, Volume 81, Issue 6, pp 907–918 | Cite as

Emerging data sources and the study of genocide: a preliminary analysis of prison data from S-21 security-center, Cambodia

  • James Tyner
  • Xinyue Ye
  • Sokvisal Kimsroy
  • Zheye Wang
  • Chenjian Fu


The geographical and historical analysis of mass violence, such as genocide, has been limited by incomplete data sets. Accordingly, geographers and other social scientists have in recent years attempted to synthesize disparate sources of information in order to provide more robust analyses of the patterns and trends of mass violence. In this article we explore the limitations and opportunities of a unique data set associated with the Cambodian genocide (1975–1979). Specifically, we detail the development of a database using information from a security-center (S-21) associated with the Cambodian genocide (1975–1979). Our intent is to highlight both the challenges and benefits of data analysis in the context of genocide, thus contributing both to the epistemological issues associated with the rigorous analysis of inchoate data sources and also to our concrete knowledge of atrocities associated with Cambodia.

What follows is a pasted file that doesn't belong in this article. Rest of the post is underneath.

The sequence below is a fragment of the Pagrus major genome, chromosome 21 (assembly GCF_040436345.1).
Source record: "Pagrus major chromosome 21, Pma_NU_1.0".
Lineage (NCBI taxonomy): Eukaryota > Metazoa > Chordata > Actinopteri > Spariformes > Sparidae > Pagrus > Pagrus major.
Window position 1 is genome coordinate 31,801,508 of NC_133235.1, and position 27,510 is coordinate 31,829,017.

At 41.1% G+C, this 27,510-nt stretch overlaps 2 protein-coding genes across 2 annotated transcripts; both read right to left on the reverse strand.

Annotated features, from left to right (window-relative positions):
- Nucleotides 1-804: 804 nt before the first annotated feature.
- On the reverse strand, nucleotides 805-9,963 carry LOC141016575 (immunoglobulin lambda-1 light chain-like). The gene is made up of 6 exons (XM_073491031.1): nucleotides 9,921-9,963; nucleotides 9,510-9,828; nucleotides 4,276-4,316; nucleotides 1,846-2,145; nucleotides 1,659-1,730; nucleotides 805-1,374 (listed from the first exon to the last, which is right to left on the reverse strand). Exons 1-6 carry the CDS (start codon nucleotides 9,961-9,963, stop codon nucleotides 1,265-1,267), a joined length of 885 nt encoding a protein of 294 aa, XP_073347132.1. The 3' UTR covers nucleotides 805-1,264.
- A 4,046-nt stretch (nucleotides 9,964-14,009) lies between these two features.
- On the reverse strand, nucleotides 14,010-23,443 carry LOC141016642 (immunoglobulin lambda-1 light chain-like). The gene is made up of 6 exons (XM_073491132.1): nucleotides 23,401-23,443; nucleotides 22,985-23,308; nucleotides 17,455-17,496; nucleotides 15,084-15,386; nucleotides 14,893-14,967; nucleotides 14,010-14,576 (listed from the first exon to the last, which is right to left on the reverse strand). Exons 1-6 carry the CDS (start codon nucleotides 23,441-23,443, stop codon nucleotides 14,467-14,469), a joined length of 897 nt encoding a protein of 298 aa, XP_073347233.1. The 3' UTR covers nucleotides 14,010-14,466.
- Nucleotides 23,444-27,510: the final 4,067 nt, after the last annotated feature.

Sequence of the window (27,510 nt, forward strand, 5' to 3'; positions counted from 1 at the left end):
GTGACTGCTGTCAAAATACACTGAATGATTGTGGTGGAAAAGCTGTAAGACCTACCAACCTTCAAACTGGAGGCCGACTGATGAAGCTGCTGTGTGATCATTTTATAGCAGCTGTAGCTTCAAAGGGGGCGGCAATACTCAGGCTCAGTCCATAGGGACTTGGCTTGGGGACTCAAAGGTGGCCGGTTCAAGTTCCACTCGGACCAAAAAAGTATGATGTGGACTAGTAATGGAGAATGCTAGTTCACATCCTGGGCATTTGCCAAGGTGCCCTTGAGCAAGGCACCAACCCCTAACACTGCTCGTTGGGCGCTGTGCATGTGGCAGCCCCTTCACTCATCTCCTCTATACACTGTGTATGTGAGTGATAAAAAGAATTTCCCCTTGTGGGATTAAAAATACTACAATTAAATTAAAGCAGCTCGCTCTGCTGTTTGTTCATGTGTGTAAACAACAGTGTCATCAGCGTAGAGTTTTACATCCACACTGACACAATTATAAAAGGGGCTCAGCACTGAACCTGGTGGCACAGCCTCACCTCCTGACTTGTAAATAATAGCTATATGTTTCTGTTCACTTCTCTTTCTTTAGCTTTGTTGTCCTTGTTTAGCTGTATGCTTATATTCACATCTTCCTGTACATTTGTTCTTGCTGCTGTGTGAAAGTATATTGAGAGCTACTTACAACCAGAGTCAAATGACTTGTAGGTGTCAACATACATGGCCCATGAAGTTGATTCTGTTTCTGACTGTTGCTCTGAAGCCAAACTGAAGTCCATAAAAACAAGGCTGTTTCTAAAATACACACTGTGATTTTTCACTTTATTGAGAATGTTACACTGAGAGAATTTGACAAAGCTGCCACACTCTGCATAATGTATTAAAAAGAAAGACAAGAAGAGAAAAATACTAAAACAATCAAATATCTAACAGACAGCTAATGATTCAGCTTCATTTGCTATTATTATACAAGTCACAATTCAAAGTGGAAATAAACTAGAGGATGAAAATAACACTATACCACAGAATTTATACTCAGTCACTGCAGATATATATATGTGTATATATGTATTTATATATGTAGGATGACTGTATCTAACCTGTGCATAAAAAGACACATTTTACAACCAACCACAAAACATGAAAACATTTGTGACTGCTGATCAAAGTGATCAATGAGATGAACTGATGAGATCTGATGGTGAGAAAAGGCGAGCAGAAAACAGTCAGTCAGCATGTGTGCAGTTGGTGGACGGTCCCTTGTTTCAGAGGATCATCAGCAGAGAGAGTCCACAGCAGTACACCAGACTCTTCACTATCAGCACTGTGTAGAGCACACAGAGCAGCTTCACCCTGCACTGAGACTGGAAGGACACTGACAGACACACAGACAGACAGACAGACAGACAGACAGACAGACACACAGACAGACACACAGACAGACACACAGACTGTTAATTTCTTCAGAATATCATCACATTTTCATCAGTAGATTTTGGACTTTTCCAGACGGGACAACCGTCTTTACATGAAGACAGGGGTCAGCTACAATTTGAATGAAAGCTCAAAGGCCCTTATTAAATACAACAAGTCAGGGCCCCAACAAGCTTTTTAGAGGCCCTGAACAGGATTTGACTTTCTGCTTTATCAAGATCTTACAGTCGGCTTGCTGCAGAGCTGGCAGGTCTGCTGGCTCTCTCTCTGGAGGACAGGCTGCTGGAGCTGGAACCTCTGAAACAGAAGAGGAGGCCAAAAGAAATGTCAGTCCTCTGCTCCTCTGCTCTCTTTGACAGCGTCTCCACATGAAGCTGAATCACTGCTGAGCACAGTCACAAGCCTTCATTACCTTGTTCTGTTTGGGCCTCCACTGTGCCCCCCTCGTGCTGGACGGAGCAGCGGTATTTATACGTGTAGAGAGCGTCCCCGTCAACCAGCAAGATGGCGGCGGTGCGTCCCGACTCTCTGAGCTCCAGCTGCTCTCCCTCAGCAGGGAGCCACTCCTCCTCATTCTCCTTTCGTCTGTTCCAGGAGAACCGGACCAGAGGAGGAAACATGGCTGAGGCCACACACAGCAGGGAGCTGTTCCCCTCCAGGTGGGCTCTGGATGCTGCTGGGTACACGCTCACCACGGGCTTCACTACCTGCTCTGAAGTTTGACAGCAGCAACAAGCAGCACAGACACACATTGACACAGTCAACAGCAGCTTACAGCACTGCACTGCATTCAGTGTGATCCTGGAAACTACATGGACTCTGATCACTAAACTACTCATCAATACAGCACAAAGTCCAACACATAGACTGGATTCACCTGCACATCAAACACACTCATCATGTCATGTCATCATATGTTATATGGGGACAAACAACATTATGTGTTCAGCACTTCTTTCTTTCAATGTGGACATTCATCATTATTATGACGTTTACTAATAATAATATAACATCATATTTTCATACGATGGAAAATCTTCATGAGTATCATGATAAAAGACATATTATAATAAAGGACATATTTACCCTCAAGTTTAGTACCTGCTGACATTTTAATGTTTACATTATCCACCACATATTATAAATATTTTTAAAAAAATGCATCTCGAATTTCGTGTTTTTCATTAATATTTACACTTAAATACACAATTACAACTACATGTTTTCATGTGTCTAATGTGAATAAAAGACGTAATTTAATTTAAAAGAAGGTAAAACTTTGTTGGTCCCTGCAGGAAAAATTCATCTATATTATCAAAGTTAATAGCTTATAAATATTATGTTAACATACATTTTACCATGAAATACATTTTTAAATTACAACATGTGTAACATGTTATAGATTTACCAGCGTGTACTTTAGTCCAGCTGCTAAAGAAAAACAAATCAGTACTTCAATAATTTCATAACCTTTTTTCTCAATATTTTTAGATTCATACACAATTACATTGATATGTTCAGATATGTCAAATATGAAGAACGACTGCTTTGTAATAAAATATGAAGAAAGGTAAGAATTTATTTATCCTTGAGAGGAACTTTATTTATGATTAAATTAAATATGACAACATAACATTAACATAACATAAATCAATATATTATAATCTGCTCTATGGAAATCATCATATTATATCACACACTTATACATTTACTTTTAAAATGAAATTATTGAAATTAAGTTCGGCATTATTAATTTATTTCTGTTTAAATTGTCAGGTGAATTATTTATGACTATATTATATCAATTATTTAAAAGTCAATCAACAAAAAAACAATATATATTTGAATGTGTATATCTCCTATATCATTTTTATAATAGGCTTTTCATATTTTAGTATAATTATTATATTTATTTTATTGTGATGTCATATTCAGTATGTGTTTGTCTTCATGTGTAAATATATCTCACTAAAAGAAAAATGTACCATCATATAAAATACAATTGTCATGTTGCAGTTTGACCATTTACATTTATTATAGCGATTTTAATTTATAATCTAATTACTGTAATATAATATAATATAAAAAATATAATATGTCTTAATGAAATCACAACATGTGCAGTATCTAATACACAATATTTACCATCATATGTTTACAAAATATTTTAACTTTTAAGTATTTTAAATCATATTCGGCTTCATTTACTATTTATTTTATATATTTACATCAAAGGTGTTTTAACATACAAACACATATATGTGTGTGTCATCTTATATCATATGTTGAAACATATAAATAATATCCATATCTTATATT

Digital humanities Emerging data sources Genocide S-21 security-center Cambodia 



This work has been supported by the College of Arts and Sciences, Kent State University. Any opinions, findings, and conclusions or recommendations expressed in this material are those of the authors and do not necessarily reflect the views of Kent State University.


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Copyright information

© Springer Science+Business Media Dordrecht 2016

Authors and Affiliations

  • James Tyner
    • 1
  • Xinyue Ye
    • 1
  • Sokvisal Kimsroy
    • 1
  • Zheye Wang
    • 1
  • Chenjian Fu
    • 2
  1. 1.Department of GeographyKent State UniversityKentUSA
  2. 2.Department of GeologyKent State UniversityKentUSA

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